to maximize your return on investment, follow these 7 strategies to keep you on budget and help you make smart choices.
1. plan, plan, plan
planning your kitchen remodel should take more time than the actual construction. if you plan well, the amount of time you’re inconvenienced by construction mayhem will be minimized. plus, you’re more likely to stay on budget.
how much time should you spend planning? the national kitchen and bath association recommends at least six months. that way, you won’t be tempted to change your mind during construction and create change orders, which will inflate construction costs and hurt your return on investment.
some tips on planning:
study your existing kitchen: how wide is the doorway into your kitchen? it’s a common mistake many homeowners make: buying the extra-large fridge only to find they can’t get it in the doorway. to avoid mistakes like this, create a drawing of your kitchen with measurements for doorways, walkways, counters, etc. and don’t forget height, too.
think about traffic patterns: work aisles should be a minimum of 42 inches wide and at least 48 inches wide for households with multiple cooks.
design with ergonomics in mind: drawers or pull-out shelves in base cabinets; counter heights that can adjust up or down; a wall oven instead of a range: these are all features that make a kitchen accessible to everyone — and a pleasure to work in.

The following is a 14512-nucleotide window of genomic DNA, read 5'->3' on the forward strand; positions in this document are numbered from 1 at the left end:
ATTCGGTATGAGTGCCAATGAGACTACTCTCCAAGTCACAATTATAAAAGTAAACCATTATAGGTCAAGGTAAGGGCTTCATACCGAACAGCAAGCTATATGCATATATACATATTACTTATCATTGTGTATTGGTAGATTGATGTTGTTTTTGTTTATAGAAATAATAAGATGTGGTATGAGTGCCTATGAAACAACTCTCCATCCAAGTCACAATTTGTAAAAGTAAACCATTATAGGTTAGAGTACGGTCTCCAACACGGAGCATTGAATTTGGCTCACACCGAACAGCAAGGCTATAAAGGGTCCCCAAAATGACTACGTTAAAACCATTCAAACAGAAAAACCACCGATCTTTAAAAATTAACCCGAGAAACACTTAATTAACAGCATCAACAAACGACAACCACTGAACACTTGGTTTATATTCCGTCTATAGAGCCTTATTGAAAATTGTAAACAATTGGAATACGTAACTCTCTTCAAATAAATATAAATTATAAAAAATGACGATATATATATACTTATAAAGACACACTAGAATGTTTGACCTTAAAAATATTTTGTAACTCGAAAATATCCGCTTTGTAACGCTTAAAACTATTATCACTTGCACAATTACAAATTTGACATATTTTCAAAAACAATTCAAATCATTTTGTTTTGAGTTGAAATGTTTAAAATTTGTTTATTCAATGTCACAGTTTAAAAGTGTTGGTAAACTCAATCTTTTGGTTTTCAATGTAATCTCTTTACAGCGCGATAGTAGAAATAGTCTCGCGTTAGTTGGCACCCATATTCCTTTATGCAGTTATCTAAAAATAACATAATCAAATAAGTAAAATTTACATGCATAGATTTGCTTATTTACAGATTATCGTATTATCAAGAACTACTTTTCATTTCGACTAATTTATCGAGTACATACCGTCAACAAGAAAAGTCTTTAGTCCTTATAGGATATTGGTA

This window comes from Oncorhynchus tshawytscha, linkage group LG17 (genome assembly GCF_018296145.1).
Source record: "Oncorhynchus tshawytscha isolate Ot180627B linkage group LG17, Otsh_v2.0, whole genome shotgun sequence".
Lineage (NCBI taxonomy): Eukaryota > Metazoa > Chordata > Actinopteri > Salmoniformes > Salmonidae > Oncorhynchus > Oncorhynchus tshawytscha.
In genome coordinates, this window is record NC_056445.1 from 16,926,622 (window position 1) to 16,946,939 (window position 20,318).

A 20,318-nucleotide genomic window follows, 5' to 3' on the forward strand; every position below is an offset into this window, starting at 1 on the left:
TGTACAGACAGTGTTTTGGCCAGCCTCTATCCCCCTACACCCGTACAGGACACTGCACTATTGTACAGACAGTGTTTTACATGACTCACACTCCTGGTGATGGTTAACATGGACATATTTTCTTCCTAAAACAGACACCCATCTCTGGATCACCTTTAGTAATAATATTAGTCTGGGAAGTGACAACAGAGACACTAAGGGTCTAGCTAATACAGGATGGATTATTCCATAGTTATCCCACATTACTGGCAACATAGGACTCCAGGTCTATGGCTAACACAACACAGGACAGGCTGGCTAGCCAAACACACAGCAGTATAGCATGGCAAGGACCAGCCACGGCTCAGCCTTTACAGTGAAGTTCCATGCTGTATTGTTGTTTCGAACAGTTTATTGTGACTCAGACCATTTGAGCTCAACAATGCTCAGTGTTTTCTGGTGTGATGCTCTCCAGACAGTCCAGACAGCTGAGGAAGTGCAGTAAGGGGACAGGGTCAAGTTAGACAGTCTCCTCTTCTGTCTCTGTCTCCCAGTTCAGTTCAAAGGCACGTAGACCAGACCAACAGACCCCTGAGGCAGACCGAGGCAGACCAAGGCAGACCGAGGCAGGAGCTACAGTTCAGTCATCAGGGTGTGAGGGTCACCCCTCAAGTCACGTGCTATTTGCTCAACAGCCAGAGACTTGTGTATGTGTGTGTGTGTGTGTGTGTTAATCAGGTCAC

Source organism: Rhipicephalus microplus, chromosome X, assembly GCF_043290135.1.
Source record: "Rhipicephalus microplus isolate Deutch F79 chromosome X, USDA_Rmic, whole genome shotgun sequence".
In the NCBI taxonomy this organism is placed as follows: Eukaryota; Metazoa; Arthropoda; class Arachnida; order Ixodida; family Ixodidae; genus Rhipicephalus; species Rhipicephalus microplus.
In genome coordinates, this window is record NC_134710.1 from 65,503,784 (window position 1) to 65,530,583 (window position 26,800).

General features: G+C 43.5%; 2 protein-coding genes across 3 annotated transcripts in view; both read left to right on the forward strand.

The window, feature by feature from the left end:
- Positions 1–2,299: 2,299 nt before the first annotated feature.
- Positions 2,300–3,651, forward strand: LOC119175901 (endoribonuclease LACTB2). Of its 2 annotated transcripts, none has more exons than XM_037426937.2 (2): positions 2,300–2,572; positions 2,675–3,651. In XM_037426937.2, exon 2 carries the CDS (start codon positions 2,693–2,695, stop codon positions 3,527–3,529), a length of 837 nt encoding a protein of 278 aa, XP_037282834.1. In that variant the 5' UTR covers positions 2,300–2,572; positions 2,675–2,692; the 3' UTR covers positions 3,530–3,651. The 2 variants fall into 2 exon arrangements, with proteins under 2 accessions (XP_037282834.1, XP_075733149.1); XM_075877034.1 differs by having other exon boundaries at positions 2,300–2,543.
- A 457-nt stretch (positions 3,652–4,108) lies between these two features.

plan for the unforeseeable: even if you’ve planned down to the number of nails you’ll need in your remodel, expect the unexpected. build in a little leeway for completing the remodel. want it done by thanksgiving? then plan to be done before halloween.
choose all your fixtures and materials before starting: contractors will be able to make more accurate bids, and you’ll lessen the risk of delays because of back orders.
don’t be afraid to seek help: a professional designer can simplify your kitchen remodel. pros help make style decisions, foresee potential problems, and schedule contractors. expect fees around $50 to $150 per hour, or 5% to 15% of the total cost of the project.
2. keep the same footprint
nothing will drive up the cost of a remodel faster than changing the location of plumbing pipes and electrical outlets, and knocking down walls. this is usually where unforeseen problems occur.
so if possible, keep appliances, water fixtures, and walls in the same location.
not only will you save on demolition and reconstruction costs, you’ll cut the amount of dust and debris your project generates.
3. get real about appliances
it’s easy to get carried away when planning your new kitchen. a six-burner commercial-grade range and luxury-brand refrigerator may make eye-catching centerpieces, but they may not fit your cooking needs or lifestyle.
appliances are essentially tools used to cook and store food. your kitchen remodel shouldn’t be about the tools, but the design and functionality of the entire kitchen.
so unless you’re an exceptional cook who cooks a lot, concentrate your dollars on long-term features that add value, such as cabinets and flooring.